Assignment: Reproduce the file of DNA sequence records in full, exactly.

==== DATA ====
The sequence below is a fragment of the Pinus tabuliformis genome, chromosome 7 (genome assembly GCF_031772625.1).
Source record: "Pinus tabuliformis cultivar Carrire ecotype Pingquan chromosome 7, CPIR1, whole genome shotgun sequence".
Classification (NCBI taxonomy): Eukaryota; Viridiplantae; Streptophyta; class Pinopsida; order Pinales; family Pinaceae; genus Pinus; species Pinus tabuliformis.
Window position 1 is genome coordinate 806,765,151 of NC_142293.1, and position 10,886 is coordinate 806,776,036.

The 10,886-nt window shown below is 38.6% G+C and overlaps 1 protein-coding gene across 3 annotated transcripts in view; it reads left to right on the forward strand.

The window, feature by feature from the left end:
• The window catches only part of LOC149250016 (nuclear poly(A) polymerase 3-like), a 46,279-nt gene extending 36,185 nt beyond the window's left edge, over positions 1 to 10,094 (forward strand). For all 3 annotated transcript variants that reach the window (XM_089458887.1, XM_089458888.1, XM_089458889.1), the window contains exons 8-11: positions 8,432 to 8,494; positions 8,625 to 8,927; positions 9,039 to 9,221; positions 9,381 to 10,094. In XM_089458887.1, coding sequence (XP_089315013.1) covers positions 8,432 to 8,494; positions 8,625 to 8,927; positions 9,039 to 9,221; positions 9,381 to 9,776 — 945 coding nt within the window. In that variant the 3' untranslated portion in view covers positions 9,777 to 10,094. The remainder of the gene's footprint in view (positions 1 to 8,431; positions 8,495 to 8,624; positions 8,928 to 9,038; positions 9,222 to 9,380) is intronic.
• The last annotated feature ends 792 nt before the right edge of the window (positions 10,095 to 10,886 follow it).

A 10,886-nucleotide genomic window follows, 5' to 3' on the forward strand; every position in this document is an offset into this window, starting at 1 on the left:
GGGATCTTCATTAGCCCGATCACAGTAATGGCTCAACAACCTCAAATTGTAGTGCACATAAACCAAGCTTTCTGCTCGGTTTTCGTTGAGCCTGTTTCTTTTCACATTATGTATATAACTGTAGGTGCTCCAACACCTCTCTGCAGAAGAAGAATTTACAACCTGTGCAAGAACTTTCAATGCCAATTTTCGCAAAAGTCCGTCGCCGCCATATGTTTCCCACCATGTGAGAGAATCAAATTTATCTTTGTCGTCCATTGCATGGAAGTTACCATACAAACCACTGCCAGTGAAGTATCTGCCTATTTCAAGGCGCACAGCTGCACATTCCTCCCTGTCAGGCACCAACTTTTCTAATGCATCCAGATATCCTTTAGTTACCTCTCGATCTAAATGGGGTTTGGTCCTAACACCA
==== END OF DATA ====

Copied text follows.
The sequence below is a fragment of the Pinus tabuliformis genome, chromosome 7 (genome assembly GCF_031772625.1).
Source record: "Pinus tabuliformis cultivar Carrire ecotype Pingquan chromosome 7, CPIR1, whole genome shotgun sequence".
Classification (NCBI taxonomy): Eukaryota; Viridiplantae; Streptophyta; class Pinopsida; order Pinales; family Pinaceae; genus Pinus; species Pinus tabuliformis.
Window position 1 is genome coordinate 806,765,151 of NC_142293.1, and position 10,886 is coordinate 806,776,036.

The 10,886-nt window shown below is 38.6% G+C and overlaps 1 protein-coding gene across 3 annotated transcripts in view; it reads left to right on the forward strand.

The window, feature by feature from the left end:
• The window catches only part of LOC149250016 (nuclear poly(A) polymerase 3-like), a 46,279-nt gene extending 36,185 nt beyond the window's left edge, over positions 1 to 10,094 (forward strand). For all 3 annotated transcript variants that reach the window (XM_089458887.1, XM_089458888.1, XM_089458889.1), the window contains exons 8-11: positions 8,432 to 8,494; positions 8,625 to 8,927; positions 9,039 to 9,221; positions 9,381 to 10,094. In XM_089458887.1, coding sequence (XP_089315013.1) covers positions 8,432 to 8,494; positions 8,625 to 8,927; positions 9,039 to 9,221; positions 9,381 to 9,776 — 945 coding nt within the window. In that variant the 3' untranslated portion in view covers positions 9,777 to 10,094. The remainder of the gene's footprint in view (positions 1 to 8,431; positions 8,495 to 8,624; positions 8,928 to 9,038; positions 9,222 to 9,380) is intronic.
• The last annotated feature ends 792 nt before the right edge of the window (positions 10,095 to 10,886 follow it).

A 10,886-nucleotide genomic window follows, 5' to 3' on the forward strand; every position in this document is an offset into this window, starting at 1 on the left:
GGGATCTTCATTAGCCCGATCACAGTAATGGCTCAACAACCTCAAATTGTAGTGCACATAAACCAAGCTTTCTGCTCGGTTTTCGTTGAGCCTGTTTCTTTTCACATTATGTATATAACTGTAGGTGCTCCAACACCTCTCTGCAGAAGAAGAATTTACAACCTGTGCAAGAACTTTCAATGCCAATTTTCGCAAAAGTCCGTCGCCGCCATATGTTTCCCACCATGTGAGAGAATCAAATTTATCTTTGTCGTCCATTGCATGGAAGTTACCATACAAACCACTGCCAGTGAAGTATCTGCCTATTTCAAGGCGCACAGCTGCACATTCCTCCCTGTCAGGCACCAACTTTTCTAATGCATCCAGATATCCTTTAGTTACCTCTCGATCTAAATGGGGTTTGGTCCTAACACCA